The presidential amnesty office was not telling the truth when it claimed a woman who was sacked after publicly criticising Vice President Yemi Osinbajo and President Muhammadu Buhari’s wife, Aisha, was not engaged by the department under its current leadership, documents obtained by PREMIUM TIMES show.
In a statement Tuesday afternoon, the amnesty office falsely claimed Bolouere Opukiri was “an interloper” because “she was never documented either as a civil servant seconded to the office or engaged as a contract staff” in early May, in a bid to discredit an element of PREMIUM TIMES’ story which revealed that she was engaged and sacked within a week by amnesty office under Charles Dokubo.
The amnesty office is domiciled in the office of the Senior Special Adviser to the President on Niger Delta who is also the coordinator of the Presidential Amnesty Programme (PAP). Mr Dokubo, a nuclear scientist, was appointed by President Muhammadu Buhari as the PAP coordinator mid-March, after the president fired Paul Boroh amidst corruption investigations.
While still in office, Mr Boroh sacked Ms Opukiri as amnesty office’s media consultant in July 2017, after Laolu Akande, a spokesperson for Vice President Yemi Osinbajo, forwarded an e-mail that documented her history of unflattering remarks against top administration figures.
But Ms Opukiri was re-engaged in early May, weeks after Mr Dokubo assumed office, but was asked to stop work within a week, she told PREMIUM TIMES in the story published in the evening of June 2.
The amnesty office tried to dispute this account in its June 5 rebuttal.
‘’To put the records straight, the said Ms Bolouere Opukiri is unknown to the Amnesty Office as she was never documented either as a civil servant seconded to the office or engaged as a contract staff by the current management of the Presidential Amnesty Programme,” Murphy Ganagana, the department’s spokesperson said in the statement. “Therefore, her claim that she was asked to stop work after a week of re-engagement, is outright falsehood.”
But documents seen by PREMIUM TIMES and an examination of the activities at amnesty office between May 2-7 showed that Ms Opukiri was duly engaged as a consultant at the amnesty office’s media unit and rubbished other similar claims made against the estranged employee in the official statement.
Excerpts of some of the documents, especially her engagement letter, dismissal letter and internal communications, were published when PREMIUM TIMES broke the story of Ms Opukiri’s controversial ouster. Newly-obtained correspondence, including internal e-mails, further affirmed Ms Opukiri’s history at the amnesty office and further confirmed this newspaper’s story which Mr Ganagana dismissed as “mischievous” and “fabricated.”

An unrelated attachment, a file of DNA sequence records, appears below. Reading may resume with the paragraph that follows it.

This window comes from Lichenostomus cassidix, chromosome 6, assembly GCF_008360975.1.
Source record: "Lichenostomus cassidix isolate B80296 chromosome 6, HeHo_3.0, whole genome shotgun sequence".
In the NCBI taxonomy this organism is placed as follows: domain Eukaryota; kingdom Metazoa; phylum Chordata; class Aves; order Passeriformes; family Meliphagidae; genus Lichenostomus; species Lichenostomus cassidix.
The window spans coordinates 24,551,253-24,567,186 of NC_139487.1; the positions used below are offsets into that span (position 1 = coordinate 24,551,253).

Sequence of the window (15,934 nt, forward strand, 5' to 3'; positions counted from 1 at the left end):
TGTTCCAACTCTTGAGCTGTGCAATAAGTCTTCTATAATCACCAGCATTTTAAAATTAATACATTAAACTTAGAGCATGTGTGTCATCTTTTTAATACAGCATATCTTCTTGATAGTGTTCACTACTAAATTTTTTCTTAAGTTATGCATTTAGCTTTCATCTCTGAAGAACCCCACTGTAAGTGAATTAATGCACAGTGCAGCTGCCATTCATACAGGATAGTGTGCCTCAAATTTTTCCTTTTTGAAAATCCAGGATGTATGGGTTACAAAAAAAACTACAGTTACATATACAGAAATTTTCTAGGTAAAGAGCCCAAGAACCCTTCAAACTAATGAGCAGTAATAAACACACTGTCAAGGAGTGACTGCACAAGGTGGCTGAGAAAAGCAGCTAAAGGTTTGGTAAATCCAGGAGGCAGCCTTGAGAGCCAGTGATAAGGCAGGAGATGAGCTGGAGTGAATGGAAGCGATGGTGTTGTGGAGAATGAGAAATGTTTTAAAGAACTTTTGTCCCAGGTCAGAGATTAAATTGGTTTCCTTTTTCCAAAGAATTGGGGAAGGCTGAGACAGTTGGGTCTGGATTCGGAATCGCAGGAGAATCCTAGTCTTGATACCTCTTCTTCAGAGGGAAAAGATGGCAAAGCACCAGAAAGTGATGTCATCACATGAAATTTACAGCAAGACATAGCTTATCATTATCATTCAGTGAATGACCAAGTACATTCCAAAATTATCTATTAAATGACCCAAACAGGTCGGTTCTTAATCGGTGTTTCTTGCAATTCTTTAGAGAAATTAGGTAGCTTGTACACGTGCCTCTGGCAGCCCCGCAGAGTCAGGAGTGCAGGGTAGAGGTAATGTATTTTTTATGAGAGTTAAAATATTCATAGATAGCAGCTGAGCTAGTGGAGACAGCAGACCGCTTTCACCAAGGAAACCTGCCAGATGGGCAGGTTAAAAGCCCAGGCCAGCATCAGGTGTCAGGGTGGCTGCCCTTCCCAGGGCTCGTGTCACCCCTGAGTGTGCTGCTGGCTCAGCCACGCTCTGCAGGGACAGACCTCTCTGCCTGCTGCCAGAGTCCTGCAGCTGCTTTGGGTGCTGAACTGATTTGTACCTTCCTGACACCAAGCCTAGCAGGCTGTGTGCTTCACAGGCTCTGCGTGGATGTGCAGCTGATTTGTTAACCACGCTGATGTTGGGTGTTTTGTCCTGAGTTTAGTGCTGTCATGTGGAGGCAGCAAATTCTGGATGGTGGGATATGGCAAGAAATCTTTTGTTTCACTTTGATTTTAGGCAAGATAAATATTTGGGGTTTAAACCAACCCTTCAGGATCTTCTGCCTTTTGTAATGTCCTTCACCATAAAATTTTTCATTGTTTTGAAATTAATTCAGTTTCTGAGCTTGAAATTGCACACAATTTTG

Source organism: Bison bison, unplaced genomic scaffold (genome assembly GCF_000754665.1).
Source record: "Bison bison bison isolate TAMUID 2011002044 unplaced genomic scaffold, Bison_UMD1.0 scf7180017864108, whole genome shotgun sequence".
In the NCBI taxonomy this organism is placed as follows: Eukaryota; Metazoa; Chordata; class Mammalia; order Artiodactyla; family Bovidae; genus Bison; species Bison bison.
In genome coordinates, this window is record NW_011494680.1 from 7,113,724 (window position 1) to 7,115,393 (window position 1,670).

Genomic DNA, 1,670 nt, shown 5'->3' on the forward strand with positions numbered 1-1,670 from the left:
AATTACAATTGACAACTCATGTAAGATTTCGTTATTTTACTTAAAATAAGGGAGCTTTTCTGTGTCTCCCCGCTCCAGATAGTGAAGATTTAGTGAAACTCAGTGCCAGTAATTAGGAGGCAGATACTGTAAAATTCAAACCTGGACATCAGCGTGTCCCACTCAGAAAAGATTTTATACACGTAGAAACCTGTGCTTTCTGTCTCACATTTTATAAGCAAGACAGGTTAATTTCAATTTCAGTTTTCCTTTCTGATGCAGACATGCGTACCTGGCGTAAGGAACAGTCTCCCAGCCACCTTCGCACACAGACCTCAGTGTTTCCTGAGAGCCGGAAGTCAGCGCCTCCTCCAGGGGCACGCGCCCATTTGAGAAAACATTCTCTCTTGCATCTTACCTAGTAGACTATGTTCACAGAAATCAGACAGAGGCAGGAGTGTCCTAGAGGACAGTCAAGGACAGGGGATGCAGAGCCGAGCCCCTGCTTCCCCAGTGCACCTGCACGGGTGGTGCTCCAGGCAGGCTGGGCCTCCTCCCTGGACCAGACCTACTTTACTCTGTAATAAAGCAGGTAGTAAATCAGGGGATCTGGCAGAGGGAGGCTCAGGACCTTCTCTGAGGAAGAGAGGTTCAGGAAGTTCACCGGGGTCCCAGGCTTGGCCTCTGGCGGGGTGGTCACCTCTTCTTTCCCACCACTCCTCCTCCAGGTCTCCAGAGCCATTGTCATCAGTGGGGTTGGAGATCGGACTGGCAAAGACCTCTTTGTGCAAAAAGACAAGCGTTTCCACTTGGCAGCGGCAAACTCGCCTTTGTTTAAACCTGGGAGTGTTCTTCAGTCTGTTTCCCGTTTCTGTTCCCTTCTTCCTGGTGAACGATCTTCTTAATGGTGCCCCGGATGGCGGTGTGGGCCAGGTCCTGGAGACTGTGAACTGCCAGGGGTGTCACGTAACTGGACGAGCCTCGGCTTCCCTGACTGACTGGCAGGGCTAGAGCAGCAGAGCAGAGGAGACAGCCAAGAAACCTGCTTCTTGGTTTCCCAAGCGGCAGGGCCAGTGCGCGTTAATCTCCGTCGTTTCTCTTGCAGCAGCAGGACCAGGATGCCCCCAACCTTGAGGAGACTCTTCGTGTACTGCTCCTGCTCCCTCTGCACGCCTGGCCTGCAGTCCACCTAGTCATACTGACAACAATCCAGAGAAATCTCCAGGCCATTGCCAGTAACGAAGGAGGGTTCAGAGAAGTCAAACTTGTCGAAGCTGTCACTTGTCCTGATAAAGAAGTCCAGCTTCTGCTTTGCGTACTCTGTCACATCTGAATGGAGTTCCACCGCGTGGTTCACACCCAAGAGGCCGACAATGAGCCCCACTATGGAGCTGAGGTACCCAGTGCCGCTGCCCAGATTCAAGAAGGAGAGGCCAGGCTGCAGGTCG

The June 2 report showed how Ms Opukiri, 30, was sacked in July 2017 over her social media posts which her superiors at the amnesty office deemed objectionable and, therefore, sufficient for dismissal.
Mr Akande showed Mr Boroh a complaint he received from some pro-government persons on Twitter, which contained some of Ms Opukiri’s Twitter attacks on Buhari administration figures, including the vice president and the president’s wife.
A July 5, 2017, tweet, in which Ms Opukiri lampooned Mr Osinbajo as ‘a novice’ for travelling out of the country when President Muhammadu Buhari was being treated for undisclosed ailments in London, and another one that described Mrs Buhari as not being as “classy” as former first lady, Patience Jonathan, were the major complaints against her, this newspaper reported.
Shortly after receiving Mr Akande’s e-mail, Mr Boroh ordered an immediate investigation of Ms Opukiri, which led to a raid of her apartment by two security operatives and her eventual dismissal.
A dismissal letter which the amnesty office handed to Ms Opukiri said she was sacked for making a ‘false claim’ against a government official, an action it said contravened the public service rules. The public service guidelines defined ‘false claims against government officials’ as a serious misconduct and recommended outright dismissal of an errant employee.
The amnesty office said it communicated the decision to Tidal Streams, a professional staffing provider which seconded Ms Opukiri to the amnesty office in 2015. Her employee status was confirmed in May 2016 and renewed in February 2017.
However, a letter of disengagement which Tidal Streams wrote to Ms Opukiri in September 2017 was different in tone. It said her services were no longer required, a disparity that her lawyer said could prove problematic for the government when the matter gets to court.
Even though Tidal Streams asked Ms Opukiri to stop work after amnesty office sacked her on July 13, 2017, her disengagement letter from the primary employer only came in on September 19 at 10:23 a.m., according to an e-mail seen by PREMIUM TIMES.
The amnesty office severed contractual ties with Tidal Streams shortly after Ms Opukiri was sacked, paving the way for Double Helix Nigeria Limited as its new staffing consultant. Mr Ganagana said Double Helix did not engage Ms Opukiri, but the firm and a document seen by PREMIUM TIMES showed this as false.
Her story elicited a flurry of online fireworks between citizens who saw Ms Opukiri’s dismissal as appropriate under the circumstance and those who said her sack was a repression of free speech.
Governor Ibrahim Dankwambo also weighed in on the debate from Gombe State, condemning Ms Opukiri’s dismissal and asking President Muhammadu Buhari to investigate the controversy and immediately reinstate her.
“No Nigerian should lose their job on account of criticizing the government they elected,” Mr Dankwambo said in a Twitter update June 4.